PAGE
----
Recently I went searching for a book that would shed some light on envy and greed, and specifically why and how those desires arise. My intent was to learn more about how these desires come to take such an incredible hold over individuals and dominate societies. There is a growing narcissism epidemic and in fact it is on track with the obesity epidemic (Jean M. Twenge, W. Keith Campbell (2010). The Narcissism Epidemic: Living in the Age of Entitlement. Atria Books. ). This is having catastrophic consequences in our society as we deal with critical issues like global warming and income inequality. I wanted to understand the psychological elements behind the negative drives of our modern culture.
Why I Hate You and You Hate Me is written by a psychoanalyst, Joseph H. Berke. I didn’t know much about psychoanalysis, but after a little research (and reading of the book) it was apparent that it’s deeply entrenched in phenomenology and doesn’t rely on a quantitative, experimental approach. The book certainly read this way– the author supports many of his arguments with anecdotal experiences and literary based comparisons. This does not necessarily invalidate the conclusions or even diminish them, but I think it would be of great value to pair it with a neuroscientific perspective.
Much of the book attempts to illustrate how envy, greed, jealously, and narcissism (from here on out referred to as EGJN) are tied to basic impulses that were denied or otherwise restricted during the early infant and childhood years of life. From what I gather this is a Freudian approach which makes sense given that he is one of the progenitors of psychoanalysis.
I decided to skim over these sections and focus on information and discussion I found pertinent. I enjoyed reading some of the theorizing about the genesis of these emotions in infants and children, but my main interest is how they plays out in the modern world. One such section:
The greed-oriented politician stresses rapid and unrestricted economic growth and development, no matter who or what gets hurt or ruined in the process. He favours high-profit policies, often associated with free enterprise and capitalism. Not all capitalists are greedy, but “capitalism” has become synonymous with greed. A term like “capitalist pig” conveys the contempt and derision of the envious, just like “loony leftist” is a damnation which express the fear of people who want to hang on to their possessions.
Berke goes on to say that envy and greed are rarely separate and a colleague of his even coined the term “grenvy”. So what we see in politics today and have for some time is unimpeded greed mixed with envy. But what exactly makes up EGJN?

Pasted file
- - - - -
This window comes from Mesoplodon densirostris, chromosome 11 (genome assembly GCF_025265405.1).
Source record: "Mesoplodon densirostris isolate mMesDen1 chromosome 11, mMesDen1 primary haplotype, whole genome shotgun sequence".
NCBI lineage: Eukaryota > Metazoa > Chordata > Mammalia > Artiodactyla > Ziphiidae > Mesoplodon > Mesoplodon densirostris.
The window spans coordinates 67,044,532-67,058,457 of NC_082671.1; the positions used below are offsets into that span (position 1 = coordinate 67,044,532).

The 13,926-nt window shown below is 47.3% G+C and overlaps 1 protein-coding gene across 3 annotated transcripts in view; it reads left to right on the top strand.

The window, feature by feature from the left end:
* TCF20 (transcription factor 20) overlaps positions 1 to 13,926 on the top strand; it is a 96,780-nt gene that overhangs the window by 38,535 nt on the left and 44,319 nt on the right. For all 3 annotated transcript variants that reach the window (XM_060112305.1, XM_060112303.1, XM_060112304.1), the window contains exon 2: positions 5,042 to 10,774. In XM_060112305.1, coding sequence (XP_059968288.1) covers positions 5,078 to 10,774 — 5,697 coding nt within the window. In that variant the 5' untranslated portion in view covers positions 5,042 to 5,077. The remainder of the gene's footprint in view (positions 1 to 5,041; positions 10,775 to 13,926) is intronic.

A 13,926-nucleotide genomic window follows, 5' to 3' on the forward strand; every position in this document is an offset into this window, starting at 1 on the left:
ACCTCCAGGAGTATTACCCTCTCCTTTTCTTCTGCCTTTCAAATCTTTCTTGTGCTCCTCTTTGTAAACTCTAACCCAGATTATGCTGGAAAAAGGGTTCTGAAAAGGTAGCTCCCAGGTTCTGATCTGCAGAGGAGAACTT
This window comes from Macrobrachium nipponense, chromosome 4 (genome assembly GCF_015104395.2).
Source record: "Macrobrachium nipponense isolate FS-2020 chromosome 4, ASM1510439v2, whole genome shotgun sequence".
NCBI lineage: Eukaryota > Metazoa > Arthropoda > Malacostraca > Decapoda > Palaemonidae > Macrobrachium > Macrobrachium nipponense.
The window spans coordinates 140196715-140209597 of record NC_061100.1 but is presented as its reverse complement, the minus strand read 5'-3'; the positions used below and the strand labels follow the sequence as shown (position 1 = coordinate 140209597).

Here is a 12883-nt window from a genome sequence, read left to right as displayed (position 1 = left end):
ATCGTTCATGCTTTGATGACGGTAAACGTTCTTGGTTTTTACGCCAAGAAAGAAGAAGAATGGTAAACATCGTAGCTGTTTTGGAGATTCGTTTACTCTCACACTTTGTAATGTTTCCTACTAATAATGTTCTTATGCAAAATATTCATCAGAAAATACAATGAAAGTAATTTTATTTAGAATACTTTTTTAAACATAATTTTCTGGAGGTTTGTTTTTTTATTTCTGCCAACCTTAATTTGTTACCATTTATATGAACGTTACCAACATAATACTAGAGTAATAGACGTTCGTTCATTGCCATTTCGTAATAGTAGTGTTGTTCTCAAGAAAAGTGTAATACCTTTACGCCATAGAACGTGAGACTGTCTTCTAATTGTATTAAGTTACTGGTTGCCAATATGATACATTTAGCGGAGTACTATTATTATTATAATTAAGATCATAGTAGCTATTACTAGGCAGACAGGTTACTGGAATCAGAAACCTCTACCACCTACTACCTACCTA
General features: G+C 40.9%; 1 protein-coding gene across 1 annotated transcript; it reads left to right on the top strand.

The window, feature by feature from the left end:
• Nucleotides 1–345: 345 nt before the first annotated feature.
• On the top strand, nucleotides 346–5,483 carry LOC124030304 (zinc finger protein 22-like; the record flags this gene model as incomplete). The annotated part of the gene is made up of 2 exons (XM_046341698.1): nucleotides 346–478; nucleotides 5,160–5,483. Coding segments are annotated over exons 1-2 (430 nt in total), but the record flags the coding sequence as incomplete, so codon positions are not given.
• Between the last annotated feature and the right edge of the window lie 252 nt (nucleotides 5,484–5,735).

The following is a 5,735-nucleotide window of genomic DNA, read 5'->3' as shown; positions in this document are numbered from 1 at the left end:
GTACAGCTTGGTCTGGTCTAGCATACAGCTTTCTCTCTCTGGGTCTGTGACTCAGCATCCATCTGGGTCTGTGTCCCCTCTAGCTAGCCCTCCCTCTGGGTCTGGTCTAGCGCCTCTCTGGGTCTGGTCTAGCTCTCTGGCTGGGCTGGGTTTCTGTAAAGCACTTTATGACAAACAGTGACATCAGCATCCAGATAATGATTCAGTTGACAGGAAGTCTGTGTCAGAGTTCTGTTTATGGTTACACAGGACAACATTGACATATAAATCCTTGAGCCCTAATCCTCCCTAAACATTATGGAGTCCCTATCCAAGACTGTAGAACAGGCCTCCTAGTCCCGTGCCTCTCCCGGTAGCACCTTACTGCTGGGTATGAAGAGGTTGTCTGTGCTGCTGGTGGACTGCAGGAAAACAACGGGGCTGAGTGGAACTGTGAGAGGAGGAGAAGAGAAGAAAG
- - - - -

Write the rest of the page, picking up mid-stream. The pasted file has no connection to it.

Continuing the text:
Envy, greed, and jealousy have three components: perception– an awareness of something provoking an intolerable feeling; feeling– intense displeasure and vexation; and action– forceful attacking, annihilating behaviour.
What we’ve seen in Western culture recently is an exponentially increasing drive for materialistic consumerism. Value placed on material things and even social status seems to create a ripe environment for EGJN to take hold. The damning, shaming language used by groups like the Tea Partiers, right-wing “pro lifers”, and leftist environmentalists is a perfect example of action being taken to transfer the “intolerable feelings” to others. There is an intensity to political arguments that is not often seen in other types of disagreements.
Berke differentiates narcissism from envy. Those that are envious seek to destroy what they cannot stand to witness. Narcissists seek to diminish others and inflate themselves. A narcissist doesn’t necessarily have a drive to destroy those that have things, but those that are envious will many times destroy the person AND the object of desire to completely extinguish the feelings within them. Envy can also operate as a positive feedback mechanism– if one denies envy it can create rage, which leads to rage at others, which leads to rage at the self, and so on.
Narcissism can also have a dark side. Berke notes:
This phenomenon has been well noted with many left or right wing political activists who can move from kissing babies to preaching mass murder without blinking an eyelid.
Destructive narcissism, Berke says, is when narcissism and envy converge.
There is also a “grandiose self structure” when referring to such an individual whose main concern in life is to be totally self-sufficient, an island unto himself, the source of his own being. but this self is also very fragile. So any suggesstion that another person can offer something useful or needed can send the potential recipient into a torrential rage or depression.
In the closing chapter, Berke recounts this Native American story which I found to be timely given the current state the world finds itself in:
One evening an old Cherokee told his grandson about a battle that goes on inside people. He said, “My son, the battle is between two wolves inside us all. One is Evil. It is anger, jealousy, sorrow, regret, greed, arrogance, self-pity, guilt, resentment, inferiority, lies, false pride, superiority, and ego. The other is Good. It is joy, peace, love, hope, serenity, humility, kindness, benevolence, empathy, generosity, truth, compassion, and faith.”
The grandson thought about it for a minute and then asked his grandfather, “Which wolf wins?”
The old Cherokee simply replied, “The one you feed the most.”
The book closes out by observing that while these emotions are unpleasant, negative, and can lead to destructive and horrible actions they are ultimately needed. I believe one needs to acknowledge and accept (both emotionally and intellectually) that we’re all, at times, envious, greedy, jealous, and narcissistic individuals. Doing so will bring about mindfulness of when these characteristics rear their head, and ultimately will lead to greater understanding and forgiveness of others (and the self).